Academics are naturally divisive creatures. Yet they seem agreed that something called “neoliberalism” is the ultimate source of their common woes – with both their university administration and society more generally.
Neoliberalism’s signature policy instinct is to convert monopolies into markets, resulting in more competitive environments. It first emerged among economists in the early 20th century, amid the takedown of the corporate monopolies perceived to be restricting new entrepreneurs’ market access and stifling innovation more generally. The original neoliberals were progressive, in the spirit of Theodore Roosevelt and Woodrow Wilson. However, once Wilson imposed a national income tax (partly to finance US involvement in the First World War) these same economists worried that the state might itself become the new corporate monopoly.
The spread of broadly socialist policies over the next few decades, including the New Deal and the welfare state, turned this misgiving into neoliberalism’s dominant theme. By the time it became the house ideology of the Reagan and Thatcher governments in the 1980s, it was focused on divesting the state of its powers over the provision of health, education and other welfare services. “Marketisation” now became the state’s main business.
Neoliberalism arrived in UK higher education as early as 1963, with Lionel Robbins’ landmark report. This offered a strategy for breaking Oxbridge’s long hegemony via the creation of US-style campus-based universities specialising in social science and other “modern” subjects. Thirty years earlier, Robbins had hired neoliberal luminary Friedrich Hayek at the London School of Economics.
A less capital-intensive follow-up was the 1992 “new universities” legislation, which upgraded the status of existing polytechnics and teachers’ colleges to swell the ranks of people entering university.
It is difficult to deny that this approach – with its audit regimes for research and teaching that place all universities in the same competitive pool – has helped level the playing field in higher education. Indeed, neoliberalism generally isn’t given sufficient credit as an effective democratiser. Perhaps that’s because neoliberals have tended to turn a blind eye to past damages. Instead of penalising past winners through taxation – seen as an illicit form of restorative justice – neoliberals invest conditionally in prospective future winners.
The underlying psychology here seems sound, helping to explain the global appeal of neoliberal policies, which cut across traditional social, political and economic divisions. It is based on intuitive notions of fair play: people prefer to lose after they have been given a chance to win than to have a victory subsequently taken from them.
But why, then, are academics in particular so antagonistic? The answer is that neoliberals are more principled in their hostility to inherited privilege than academics are. The latter’s authority over their field of knowledge is tied to mastery of a discipline-based “expertise” that is the legacy of a specific line of researchers over many years, if not generations. Acquiring such expertise – and its associated jargon – entails substantial entry costs, ranging from attending the right schools to accessing the right funds.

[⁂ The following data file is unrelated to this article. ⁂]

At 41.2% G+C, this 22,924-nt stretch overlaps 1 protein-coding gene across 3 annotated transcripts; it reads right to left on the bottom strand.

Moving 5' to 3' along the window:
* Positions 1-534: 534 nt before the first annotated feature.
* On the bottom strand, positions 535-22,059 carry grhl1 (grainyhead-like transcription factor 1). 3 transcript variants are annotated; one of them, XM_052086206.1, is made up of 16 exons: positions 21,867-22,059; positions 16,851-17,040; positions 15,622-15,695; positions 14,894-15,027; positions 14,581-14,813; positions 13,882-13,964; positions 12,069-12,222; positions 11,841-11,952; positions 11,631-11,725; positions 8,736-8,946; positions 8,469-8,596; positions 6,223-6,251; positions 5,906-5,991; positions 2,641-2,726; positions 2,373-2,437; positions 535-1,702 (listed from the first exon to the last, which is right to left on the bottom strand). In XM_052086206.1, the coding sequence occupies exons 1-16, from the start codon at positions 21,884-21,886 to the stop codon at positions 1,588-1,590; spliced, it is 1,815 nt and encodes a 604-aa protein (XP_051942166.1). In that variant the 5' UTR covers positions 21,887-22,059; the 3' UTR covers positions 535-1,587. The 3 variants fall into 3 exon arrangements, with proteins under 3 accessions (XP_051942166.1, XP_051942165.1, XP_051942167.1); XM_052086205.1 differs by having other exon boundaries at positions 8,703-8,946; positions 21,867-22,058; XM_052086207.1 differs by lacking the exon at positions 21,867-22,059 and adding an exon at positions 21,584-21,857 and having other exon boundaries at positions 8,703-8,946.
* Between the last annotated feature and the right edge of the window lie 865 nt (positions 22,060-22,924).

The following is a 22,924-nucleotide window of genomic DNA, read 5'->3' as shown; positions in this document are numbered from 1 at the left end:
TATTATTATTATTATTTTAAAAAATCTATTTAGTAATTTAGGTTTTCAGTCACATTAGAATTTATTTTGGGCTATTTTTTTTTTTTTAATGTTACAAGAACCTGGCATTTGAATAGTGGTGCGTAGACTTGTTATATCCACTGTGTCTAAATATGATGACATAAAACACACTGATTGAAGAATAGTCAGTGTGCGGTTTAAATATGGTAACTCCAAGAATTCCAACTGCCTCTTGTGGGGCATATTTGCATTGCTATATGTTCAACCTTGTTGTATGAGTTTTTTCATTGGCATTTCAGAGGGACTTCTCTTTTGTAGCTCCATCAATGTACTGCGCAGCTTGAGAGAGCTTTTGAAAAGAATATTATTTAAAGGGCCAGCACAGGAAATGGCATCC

Academics generally wear all this as a badge of honour but, to neoliberal eyes, the arrangement looks like a mutually reinforcing system of information bottlenecks, resulting in an artificially maintained hierarchy of “knows” and “know-nots”. It is the intellectual version of the ultimate economic evil, rent-seeking: a phrase inspired by David Ricardo’s – and later Marx’s – disdain for landowners who increased their land’s value simply by restricting access to it, rather than using it productively.
In response, academics say that restricted access ensures high-quality knowledge. But, like other claims to elite privilege, this assertion is self-serving unless it can be put to a test in which the academic establishment is not pressing its thumb too hard on the scale. Thus, the recent UK Higher Education and Research Act allows non-academic actors to compete on the playing fields of research and training if they have already shown a capacity to deliver such “services”. More generally, neoliberal policies promote the use of altmetrics as an independent check on the club-like character of academic peer review, while requiring academics to court extramural constituencies.
Yet, compared with other sectors of society, higher education has tended to respond to these “market challenges” in unimaginative, if not reactionary, ways. Academics appear wedded to the idea that the delivery of high-quality research and teaching in the future depends on the means by which they have been delivered in the past. Thus, their proposed “innovations” tend to be marginal, such as putting academic lectures online, publishing in open access journals and serving up the same courses in less time.
There has yet to be anything in the higher education market comparable with the creative destruction wrought by the motor car’s replacement of the horse as the primary mode of personal transport 100 years ago. That innovation required a much more radical rethinking of means to ends than self-described “radical” academics appear willing to engage in today.
Steve Fuller is professor of sociology at the University of Warwick and author of Post-Truth: Knowledge as a Power Game (Anthem). He will be debating with Philip Mirowski at Lancaster University on 24 July about whether neoliberalism can lead to a positive future for the university.